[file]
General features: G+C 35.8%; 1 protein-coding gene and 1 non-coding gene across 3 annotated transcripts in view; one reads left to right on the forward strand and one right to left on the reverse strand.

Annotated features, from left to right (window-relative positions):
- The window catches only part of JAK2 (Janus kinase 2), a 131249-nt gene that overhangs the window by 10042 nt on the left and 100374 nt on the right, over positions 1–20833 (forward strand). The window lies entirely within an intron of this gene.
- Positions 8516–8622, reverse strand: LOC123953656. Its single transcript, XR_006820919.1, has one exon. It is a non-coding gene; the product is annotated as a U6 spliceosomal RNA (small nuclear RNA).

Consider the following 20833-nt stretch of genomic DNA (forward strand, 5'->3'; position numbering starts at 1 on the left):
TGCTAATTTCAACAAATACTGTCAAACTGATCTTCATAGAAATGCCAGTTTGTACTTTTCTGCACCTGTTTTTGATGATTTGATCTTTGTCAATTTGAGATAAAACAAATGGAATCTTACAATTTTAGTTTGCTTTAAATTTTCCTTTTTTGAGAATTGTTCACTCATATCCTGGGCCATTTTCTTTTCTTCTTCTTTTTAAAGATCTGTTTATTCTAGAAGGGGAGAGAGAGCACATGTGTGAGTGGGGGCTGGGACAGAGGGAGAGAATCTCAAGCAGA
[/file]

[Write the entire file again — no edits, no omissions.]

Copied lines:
General features: G+C 35.8%; 1 protein-coding gene and 1 non-coding gene across 3 annotated transcripts in view; one reads left to right on the forward strand and one right to left on the reverse strand.

Annotated features, from left to right (window-relative positions):
- The window catches only part of JAK2 (Janus kinase 2), a 131249-nt gene that overhangs the window by 10042 nt on the left and 100374 nt on the right, over positions 1–20833 (forward strand). The window lies entirely within an intron of this gene.
- Positions 8516–8622, reverse strand: LOC123953656. Its single transcript, XR_006820919.1, has one exon. It is a non-coding gene; the product is annotated as a U6 spliceosomal RNA (small nuclear RNA).

Consider the following 20833-nt stretch of genomic DNA (forward strand, 5'->3'; position numbering starts at 1 on the left):
TGCTAATTTCAACAAATACTGTCAAACTGATCTTCATAGAAATGCCAGTTTGTACTTTTCTGCACCTGTTTTTGATGATTTGATCTTTGTCAATTTGAGATAAAACAAATGGAATCTTACAATTTTAGTTTGCTTTAAATTTTCCTTTTTTGAGAATTGTTCACTCATATCCTGGGCCATTTTCTTTTCTTCTTCTTTTTAAAGATCTGTTTATTCTAGAAGGGGAGAGAGAGCACATGTGTGAGTGGGGGCTGGGACAGAGGGAGAGAATCTCAAGCAGA